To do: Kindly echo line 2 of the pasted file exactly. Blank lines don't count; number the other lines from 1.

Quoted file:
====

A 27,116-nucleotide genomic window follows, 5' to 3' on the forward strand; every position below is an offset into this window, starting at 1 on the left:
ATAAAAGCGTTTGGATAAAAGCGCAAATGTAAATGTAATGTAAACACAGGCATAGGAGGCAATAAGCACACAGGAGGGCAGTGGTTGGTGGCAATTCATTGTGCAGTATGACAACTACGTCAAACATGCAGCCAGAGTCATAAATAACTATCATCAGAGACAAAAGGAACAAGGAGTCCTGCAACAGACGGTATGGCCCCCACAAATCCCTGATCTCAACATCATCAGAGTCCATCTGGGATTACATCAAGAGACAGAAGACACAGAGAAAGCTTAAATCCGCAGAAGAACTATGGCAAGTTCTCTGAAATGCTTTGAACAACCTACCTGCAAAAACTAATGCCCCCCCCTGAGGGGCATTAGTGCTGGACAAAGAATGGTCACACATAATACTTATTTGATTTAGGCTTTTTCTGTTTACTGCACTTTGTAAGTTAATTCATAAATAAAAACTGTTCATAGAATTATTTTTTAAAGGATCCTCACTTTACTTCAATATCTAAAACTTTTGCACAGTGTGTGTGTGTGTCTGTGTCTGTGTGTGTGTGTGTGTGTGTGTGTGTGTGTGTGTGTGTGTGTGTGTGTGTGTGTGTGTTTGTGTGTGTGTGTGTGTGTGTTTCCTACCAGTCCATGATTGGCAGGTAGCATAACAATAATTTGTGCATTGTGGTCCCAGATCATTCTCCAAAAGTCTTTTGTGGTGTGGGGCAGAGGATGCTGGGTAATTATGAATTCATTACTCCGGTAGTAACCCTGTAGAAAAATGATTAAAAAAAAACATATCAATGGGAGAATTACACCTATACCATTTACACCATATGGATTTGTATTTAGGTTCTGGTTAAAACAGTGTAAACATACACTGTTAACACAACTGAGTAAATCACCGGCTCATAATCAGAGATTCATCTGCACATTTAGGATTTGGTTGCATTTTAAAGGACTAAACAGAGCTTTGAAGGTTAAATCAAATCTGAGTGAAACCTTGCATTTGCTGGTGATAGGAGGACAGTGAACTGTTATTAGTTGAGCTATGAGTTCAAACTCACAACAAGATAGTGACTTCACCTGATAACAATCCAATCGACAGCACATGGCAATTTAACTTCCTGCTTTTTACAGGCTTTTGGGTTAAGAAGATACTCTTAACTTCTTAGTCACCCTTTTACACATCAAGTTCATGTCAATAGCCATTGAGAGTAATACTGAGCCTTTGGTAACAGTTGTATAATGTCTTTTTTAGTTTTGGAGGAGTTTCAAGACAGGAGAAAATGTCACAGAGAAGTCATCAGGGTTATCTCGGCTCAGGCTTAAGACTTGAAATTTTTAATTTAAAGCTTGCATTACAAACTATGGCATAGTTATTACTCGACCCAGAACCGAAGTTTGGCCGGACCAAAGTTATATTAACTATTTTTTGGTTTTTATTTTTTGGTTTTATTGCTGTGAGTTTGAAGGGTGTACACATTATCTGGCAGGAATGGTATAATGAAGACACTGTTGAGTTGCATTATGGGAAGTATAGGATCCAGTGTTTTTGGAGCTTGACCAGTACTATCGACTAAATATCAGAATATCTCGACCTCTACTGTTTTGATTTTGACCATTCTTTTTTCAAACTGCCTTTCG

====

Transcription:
ATAAAAGCGTTTGGATAAAAGCGCAAATGTAAATGTAATGTAAACACAGGCATAGGAGGCAATAAGCACACAGGAGGGCAGTGGTTGGTGGCAATTCATTGTGCAGTATGACAACTACGTCAAACATGCAGCCAGAGTCATAAATAACTATCATCAGAGACAAAAGGAACAAGGAGTCCTGCAACAGACGGTATGGCCCCCACAAATCCCTGATCTCAACATCATCAGAGTCCATCTGGGATTACATCAAGAGACAGAAGACACAGAGAAAGCTTAAATCCGCAGAAGAACTATGGCAAGTTCTCTGAAATGCTTTGAACAACCTACCTGCAAAAACTAATGCCCCCCCCTGAGGGGCATTAGTGCTGGACAAAGAATGGTCACACATAATACTTATTTGATTTAGGCTTTTTCTGTTTACTGCACTTTGTAAGTTAATTCATAAATAAAAACTGTTCATAGAATTATTTTTTAAAGGATCCTCACTTTACTTCAATATCTAAAACTTTTGCACAGTGTGTGTGTGTGTCTGTGTCTGTGTGTGTGTGTGTGTGTGTGTGTGTGTGTGTGTGTGTGTGTGTGTGTGTGTGTGTGTTTGTGTGTGTGTGTGTGTGTGTTTCCTACCAGTCCATGATTGGCAGGTAGCATAACAATAATTTGTGCATTGTGGTCCCAGATCATTCTCCAAAAGTCTTTTGTGGTGTGGGGCAGAGGATGCTGGGTAATTATGAATTCATTACTCCGGTAGTAACCCTGTAGAAAAATGATTAAAAAAAAACATATCAATGGGAGAATTACACCTATACCATTTACACCATATGGATTTGTATTTAGGTTCTGGTTAAAACAGTGTAAACATACACTGTTAACACAACTGAGTAAATCACCGGCTCATAATCAGAGATTCATCTGCACATTTAGGATTTGGTTGCATTTTAAAGGACTAAACAGAGCTTTGAAGGTTAAATCAAATCTGAGTGAAACCTTGCATTTGCTGGTGATAGGAGGACAGTGAACTGTTATTAGTTGAGCTATGAGTTCAAACTCACAACAAGATAGTGACTTCACCTGATAACAATCCAATCGACAGCACATGGCAATTTAACTTCCTGCTTTTTACAGGCTTTTGGGTTAAGAAGATACTCTTAACTTCTTAGTCACCCTTTTACACATCAAGTTCATGTCAATAGCCATTGAGAGTAATACTGAGCCTTTGGTAACAGTTGTATAATGTCTTTTTTAGTTTTGGAGGAGTTTCAAGACAGGAGAAAATGTCACAGAGAAGTCATCAGGGTTATCTCGGCTCAGGCTTAAGACTTGAAATTTTTAATTTAAAGCTTGCATTACAAACTATGGCATAGTTATTACTCGACCCAGAACCGAAGTTTGGCCGGACCAAAGTTATATTAACTATTTTTTGGTTTTTATTTTTTGGTTTTATTGCTGTGAGTTTGAAGGGTGTACACATTATCTGGCAGGAATGGTATAATGAAGACACTGTTGAGTTGCATTATGGGAAGTATAGGATCCAGTGTTTTTGGAGCTTGACCAGTACTATCGACTAAATATCAGAATATCTCGACCTCTACTGTTTTGATTTTGACCATTCTTTTTTCAAACTGCCTTTCG